“Chevron now joins the ranks of the ‘ultramajors’ — and the big three becomes the big four,” said Roy Martin, senior analyst at consultants Wood Mackenzie. “The acquisition makes the majors’ peer group much more polarised. Exxon Mobil, Chevron, Shell and BP are now in a league of their own.” These companies are turning to shale and its revolutionary techniques of fracking, blasting sand and water into formations to extract oil. This is cheaper and produces oil more quickly than costlier offshore and LNG projects that take years to generate cash.
The shale oil-and-gas boom reversed a long decline in US crude production and propelled the country to a record 12 million barrels a day (bpd), more than Russia and Saudi Arabia. The United States is also now the third-largest producer of LNG, super-cooled natural gas that enjoys record demand as a cheaper, cleaner alternative than coal for power generation.
The combined companies are expected to produce more than 1.6 million barrels of oil equivalent per day (boepd) in the United States this year and 3.9 million boepd globally, according to Wood Mackenzie.
Chevron Chief Executive Officer Mike Wirth said the deal offers a “compelling and unique fit” because the companies operate in similar areas, both with holdings in shale, offshore, and LNG projects. Chevron also expects shale to generate profits for its pipeline, trading and refining units.
“We are the best company to combine with Anadarko and Anadarko is the best company to combine with us,” Wirth said.
Chevron’s pledge to restrain expenditures has made it a favourite among energy stocks, with its shares up 13.8 per cent this year. It plans to sell some $15 billion in assets over time to offset the Anadarko deal.
Chevron shares fell 4.9 per cent to $119.76 on Friday. Anadarko shares jumped 32 per cent, reflecting the offer’s 39 per cent premium over Thursday’s close. Before the deal, Chevron shares had gained 25 per cent over the last two years, while Anadarko had dropped 23 per cent. In that time, US crude oil prices have risen 20 per cent.
It is the oil industry’s largest deal since Royal Dutch Shell bought BG Group in 2016, and it sparked speculation that other shale producers are in play. Shares of Noble Energy rose 7 per cent, while Pioneer Natural Resources Co jumped more than 11 per cent.
Chevron, Exxon, Royal Dutch Shell Plc and BP Plc largely missed out on the first phase of the shale bonanza, when more nimble independent producers such as Anadarko pioneered shale drilling technology and leased Permian acreage on the cheap.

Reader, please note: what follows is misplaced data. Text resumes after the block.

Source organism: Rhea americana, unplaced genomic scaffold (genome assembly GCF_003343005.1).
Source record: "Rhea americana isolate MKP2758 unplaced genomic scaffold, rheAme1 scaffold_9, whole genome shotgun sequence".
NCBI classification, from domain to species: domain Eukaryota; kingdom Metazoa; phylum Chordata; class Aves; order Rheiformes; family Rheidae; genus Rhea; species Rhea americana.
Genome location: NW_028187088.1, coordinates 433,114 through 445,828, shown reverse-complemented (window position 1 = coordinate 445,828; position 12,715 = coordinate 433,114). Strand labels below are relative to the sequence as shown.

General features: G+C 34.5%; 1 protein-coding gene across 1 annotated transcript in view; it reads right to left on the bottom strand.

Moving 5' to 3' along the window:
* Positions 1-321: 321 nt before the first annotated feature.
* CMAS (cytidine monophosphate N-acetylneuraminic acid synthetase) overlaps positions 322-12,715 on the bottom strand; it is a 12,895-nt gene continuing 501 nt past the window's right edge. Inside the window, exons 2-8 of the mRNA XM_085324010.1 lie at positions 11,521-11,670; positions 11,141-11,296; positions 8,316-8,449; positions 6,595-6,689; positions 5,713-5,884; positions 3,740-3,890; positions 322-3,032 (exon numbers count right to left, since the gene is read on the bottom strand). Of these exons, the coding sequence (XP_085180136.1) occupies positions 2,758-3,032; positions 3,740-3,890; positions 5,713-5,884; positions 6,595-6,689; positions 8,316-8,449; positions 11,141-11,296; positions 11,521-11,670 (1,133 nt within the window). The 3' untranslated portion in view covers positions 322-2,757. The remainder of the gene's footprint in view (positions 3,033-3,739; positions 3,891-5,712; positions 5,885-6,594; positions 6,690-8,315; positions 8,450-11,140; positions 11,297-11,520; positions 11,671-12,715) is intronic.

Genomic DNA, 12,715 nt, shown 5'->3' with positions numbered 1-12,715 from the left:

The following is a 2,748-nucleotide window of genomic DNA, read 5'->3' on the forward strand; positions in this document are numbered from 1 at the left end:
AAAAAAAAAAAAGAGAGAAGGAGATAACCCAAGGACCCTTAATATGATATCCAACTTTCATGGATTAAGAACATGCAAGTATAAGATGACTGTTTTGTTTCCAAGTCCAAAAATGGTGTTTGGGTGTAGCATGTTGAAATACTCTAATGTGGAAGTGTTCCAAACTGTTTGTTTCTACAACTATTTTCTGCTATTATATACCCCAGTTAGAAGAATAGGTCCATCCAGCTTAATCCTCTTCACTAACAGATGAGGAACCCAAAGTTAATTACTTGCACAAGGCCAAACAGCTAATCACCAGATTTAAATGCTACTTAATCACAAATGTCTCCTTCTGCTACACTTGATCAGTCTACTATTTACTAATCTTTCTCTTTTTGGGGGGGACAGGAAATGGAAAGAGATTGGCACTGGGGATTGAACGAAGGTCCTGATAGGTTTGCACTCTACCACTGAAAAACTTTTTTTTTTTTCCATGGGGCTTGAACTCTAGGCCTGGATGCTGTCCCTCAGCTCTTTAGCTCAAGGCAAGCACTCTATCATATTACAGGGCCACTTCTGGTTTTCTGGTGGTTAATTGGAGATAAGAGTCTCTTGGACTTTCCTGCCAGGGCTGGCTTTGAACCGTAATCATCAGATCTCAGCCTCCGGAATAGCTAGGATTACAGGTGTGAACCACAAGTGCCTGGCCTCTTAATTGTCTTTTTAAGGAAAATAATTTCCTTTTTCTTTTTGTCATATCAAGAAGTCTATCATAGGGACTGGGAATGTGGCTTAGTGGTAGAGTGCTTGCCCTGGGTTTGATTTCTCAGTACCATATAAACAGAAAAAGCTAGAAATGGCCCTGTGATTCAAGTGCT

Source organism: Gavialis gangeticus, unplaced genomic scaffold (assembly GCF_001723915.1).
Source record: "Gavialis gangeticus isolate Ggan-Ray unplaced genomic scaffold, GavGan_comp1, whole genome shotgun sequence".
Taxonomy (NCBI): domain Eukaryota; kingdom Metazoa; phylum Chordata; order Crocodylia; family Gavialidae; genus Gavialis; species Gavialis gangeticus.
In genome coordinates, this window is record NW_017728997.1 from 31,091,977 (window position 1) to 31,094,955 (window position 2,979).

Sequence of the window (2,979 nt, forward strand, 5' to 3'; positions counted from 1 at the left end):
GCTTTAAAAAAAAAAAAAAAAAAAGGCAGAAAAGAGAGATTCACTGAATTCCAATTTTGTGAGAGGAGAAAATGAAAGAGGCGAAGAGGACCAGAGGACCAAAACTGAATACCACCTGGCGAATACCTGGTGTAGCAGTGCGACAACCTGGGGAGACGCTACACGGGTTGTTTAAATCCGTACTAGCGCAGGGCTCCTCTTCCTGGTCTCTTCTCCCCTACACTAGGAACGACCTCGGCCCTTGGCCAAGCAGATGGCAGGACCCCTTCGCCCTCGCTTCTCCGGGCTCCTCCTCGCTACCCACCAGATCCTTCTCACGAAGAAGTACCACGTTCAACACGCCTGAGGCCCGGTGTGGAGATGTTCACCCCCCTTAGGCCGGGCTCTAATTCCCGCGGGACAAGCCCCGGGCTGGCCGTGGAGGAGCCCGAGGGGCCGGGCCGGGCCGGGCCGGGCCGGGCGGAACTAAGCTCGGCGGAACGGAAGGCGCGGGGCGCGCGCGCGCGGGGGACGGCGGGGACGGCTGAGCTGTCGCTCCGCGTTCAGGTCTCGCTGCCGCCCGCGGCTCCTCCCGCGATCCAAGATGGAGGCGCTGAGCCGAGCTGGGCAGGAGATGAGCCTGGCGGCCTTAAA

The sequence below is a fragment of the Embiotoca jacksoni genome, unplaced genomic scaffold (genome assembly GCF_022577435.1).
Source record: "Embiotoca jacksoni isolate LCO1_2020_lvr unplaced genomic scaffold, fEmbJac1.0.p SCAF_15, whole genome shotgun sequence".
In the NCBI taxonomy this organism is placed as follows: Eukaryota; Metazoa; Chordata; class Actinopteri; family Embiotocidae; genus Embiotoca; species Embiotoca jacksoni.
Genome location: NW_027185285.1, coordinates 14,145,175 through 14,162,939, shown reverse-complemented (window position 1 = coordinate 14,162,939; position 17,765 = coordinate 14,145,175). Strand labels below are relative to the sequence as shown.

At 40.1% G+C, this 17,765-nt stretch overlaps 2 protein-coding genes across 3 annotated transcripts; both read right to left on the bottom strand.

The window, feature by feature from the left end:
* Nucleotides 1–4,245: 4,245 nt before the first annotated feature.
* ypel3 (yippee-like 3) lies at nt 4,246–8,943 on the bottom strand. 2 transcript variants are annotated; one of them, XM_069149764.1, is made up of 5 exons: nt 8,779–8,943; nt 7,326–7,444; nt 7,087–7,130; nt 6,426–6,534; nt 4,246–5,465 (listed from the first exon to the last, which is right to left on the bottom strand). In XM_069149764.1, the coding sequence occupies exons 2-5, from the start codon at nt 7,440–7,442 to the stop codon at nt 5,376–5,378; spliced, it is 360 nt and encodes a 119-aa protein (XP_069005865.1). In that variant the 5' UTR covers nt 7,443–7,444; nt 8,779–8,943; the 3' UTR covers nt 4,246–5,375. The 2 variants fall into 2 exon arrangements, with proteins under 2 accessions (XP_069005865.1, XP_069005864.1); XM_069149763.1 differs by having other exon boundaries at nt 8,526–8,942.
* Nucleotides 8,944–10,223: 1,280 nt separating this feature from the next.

Analysts predict further consolidation as the smaller companies that revolutionised the industry through advances in horizontal drilling and hydraulic fracking have seen their stock prices languish and have curtailed spending due weak returns.
Chevron, which already has 2.3 million acres in the Permian Basin, said the combined company would have a 75-mile (120-km)-wide corridor across the Permian’s Delaware basin, on the Texas-New Mexico border.
“We will now see Chevron emerging as the clear leader among all Permian players, both in terms of production growth and as a cost leader,” said Rystad Energy head of analysis Per Magnus Nysveen, noting that Anadarko’s acreage is in the “sweetest spot” of the Delaware Basin.
Chevron also owns mineral rights under some of the Anadarko Permian properties, saving royalties others would have to pay, said Drillinginfo analyst Andrew Dittmar. He estimated Chevron is paying about $50,000 an acre for Anadarko’s west Texas holdings.
The Permian produces about 4 million barrels per day, and is expected to hit 5.4 million bpd by 2023, according to IHS Markit, more than the total production of any Opec country other than Saudi Arabia.
Anadarko also has a Mozambique LNG project, part of one of the industry’s largest planned current investments, which Wirth said he still expects to move to final approval “sooner rather than later” this year. Expenses from that project are expected to reach $4 billion over several years.
The tie-up with Anadarko adds to Chevron’s deepwater investments in the Gulf of Mexico and gives it a stake in growing production in the US Rocky Mountains in Colorado.
The $65-per-share offer was structured as 75 per cent stock and 25 per cent cash, and the company will also take on $15 billion of Anadarko’s debt. “This deal seems perfect. Oil is on a rebound yet Anadarko’s stock price has been stagnant,” said Chris Widell, CEO of Sponte Resources, a Dallas, Texas-based private exploration and production company.
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